I do not understand why matching resistances is so important in rf applications. Why not just consider each function as a module and give it high Rin and low Rout? By function, I mean such systems as an audio amp, an if amp, an rf amp. I'll sure appreciate your input. Also, I worked briefly for a company that made frequency synthesizers. We used dBm there. Why not dB? Why not gain expressed in V/V?

Transmission lines need matched source and load resistance to avoid signal reflections from the line ends. When cables or connections are a miniscule fraction of a wavelength (as in audio), most consumer manufacturors don't bother (though professional audio gear tends to be matched at 600 Ohm, as do telephone lines which can be rather long). As the cable or transmission line gets to a significant part of a wavelength, mismatches cause signal distortion an possibly corruption. Take a look at the termination and matching requirements for the SCSI bus system for an example. At RF, mismatches cause standing waves on cables which can cause extreme problems and damage equipment. Another reason for matching is down to power transfer efficiency: Imagine two resistors connected in series from a signal source to ground; the first from the signal is the source resistance, the second, to ground, the terminating resistor. For any given signal level or voltage, the maximum *power* transfer (as in V * I) to the load resistor happens when the load impedance is equal to the source impedance.

Thank you very much for this reply to my inquiry. I've understood the maximum power transfer stuff, but not the SWR. I'll let you know what I am doing that brought this up: I'm designing and building a 455KHz IF amplifier as a generic lab module. From what you said, I should have an input impedance of 50 ohms and an output impedance of 600 ohms. The rf amp and mixer feeding this IF amp should have an output impedance of 50 ohms and the detector and audio amp should have an input impedance of 600 ohms. Is this right? To get the 50 ohm input impedance to the first IF stage we have a CE amp with an input impedance of 2.5 Kohm at 1 mA. Then probably about 2.2Kohm with the base bias resistors included. To get a 50 ohm input I should then use a step up transformer such that this 2.2 kohm looks like 50 ohms to the input?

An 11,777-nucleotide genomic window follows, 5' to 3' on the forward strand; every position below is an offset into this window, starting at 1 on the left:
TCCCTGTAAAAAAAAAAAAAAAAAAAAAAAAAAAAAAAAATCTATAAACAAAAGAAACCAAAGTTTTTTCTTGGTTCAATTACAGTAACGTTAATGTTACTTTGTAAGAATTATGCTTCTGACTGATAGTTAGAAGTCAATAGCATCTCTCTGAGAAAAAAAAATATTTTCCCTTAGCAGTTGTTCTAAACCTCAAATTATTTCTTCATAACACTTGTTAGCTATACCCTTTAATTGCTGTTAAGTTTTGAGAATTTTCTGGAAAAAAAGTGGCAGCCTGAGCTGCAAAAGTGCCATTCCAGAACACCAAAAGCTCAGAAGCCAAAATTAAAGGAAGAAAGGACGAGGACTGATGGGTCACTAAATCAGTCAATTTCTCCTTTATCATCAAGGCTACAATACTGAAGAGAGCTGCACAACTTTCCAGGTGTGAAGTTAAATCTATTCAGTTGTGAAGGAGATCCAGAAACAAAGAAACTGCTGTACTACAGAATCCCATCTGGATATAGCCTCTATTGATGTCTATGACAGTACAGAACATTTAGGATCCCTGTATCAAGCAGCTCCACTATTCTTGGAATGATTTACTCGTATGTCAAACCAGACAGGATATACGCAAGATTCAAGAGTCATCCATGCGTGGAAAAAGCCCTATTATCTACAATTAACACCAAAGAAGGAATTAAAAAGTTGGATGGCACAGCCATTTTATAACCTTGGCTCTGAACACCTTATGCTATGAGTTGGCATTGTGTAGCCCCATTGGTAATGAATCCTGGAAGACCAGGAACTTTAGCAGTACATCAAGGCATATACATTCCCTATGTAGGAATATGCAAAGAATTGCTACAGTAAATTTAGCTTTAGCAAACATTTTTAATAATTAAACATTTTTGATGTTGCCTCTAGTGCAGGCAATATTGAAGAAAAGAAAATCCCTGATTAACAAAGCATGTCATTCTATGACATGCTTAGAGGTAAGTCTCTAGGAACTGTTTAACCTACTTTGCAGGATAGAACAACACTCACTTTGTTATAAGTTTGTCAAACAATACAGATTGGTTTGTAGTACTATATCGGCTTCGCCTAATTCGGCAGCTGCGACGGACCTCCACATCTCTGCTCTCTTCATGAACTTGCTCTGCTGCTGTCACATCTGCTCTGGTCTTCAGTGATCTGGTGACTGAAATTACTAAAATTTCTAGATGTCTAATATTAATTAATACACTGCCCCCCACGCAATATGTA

dBm means a power ratio relative to 1 mW. You could certainly use dB also, but you just have to explicitly state what the ratio is referred to; otherwise, it's ambiguous. And there's nothing wrong with expressing gain as a dimensionless number. Engineers and scientists who work with numbers that range over pretty big ranges often reduce the scale to a logarithmic one just to work with more "reasonably-sized" numbers. Besides power, voltage, and current ratios, earthquake magnitudes are another familiar logarithmic scale.

PRS: The simplest analogy for impedance mismatch or SWR is to imagine a single ripple travelling down a canal with perfectly parallel sides. Any sudden change of width (= impedance) causes reflections which both affect the wave and bounce back toward the source. If you have a good high frequency 'scope, you can build a simple time domain reflectometer; this is a great device to literally look at impedance along a transmission line. All it consists of is a medium frequency oscillator with a good buffer and a source resistor. I used a little crystal osc module with a built-in divider. Something with an output in the 10 - 100KHz range should be OK. As a buffer I used all the sections of a 74ALS244 in parallel, then a 50 ohm resistor from that to the output terminal (and plenty of decoupling on the 5V supply). Put both the x10 scope probe and the cable (or string of cables) on the output terminal and you will see a graphical representation of impedance against time. Back to your I.F. amp: The stage input resistance is high enough so just putting a 51 Ohm resistor across the input and ground, then a cap to the base cct should give a decent match. Typically, I.F. transformers are double wound and tapped, allowing matching via the transformer. If you want to use transformer matching rather than resistive, you want about 6:1 or so, as impedance ratio is the square of the turns ratio. If the output is still RF, you could also use a tapped IF transformer to get an appropriate output impedance. If it's audio, you could use a 600 Ohm audio transformer in the output stage, this has the advantage of eliminating the common ground and removing hum loops. The transformers from 56K PC modems are 600 Ohm and rated to stand some DC current, so they can be used directly in the collector circuit of an amp stage. These 56K modem transformers are cheap and readily available, or just use one from a scrap modem.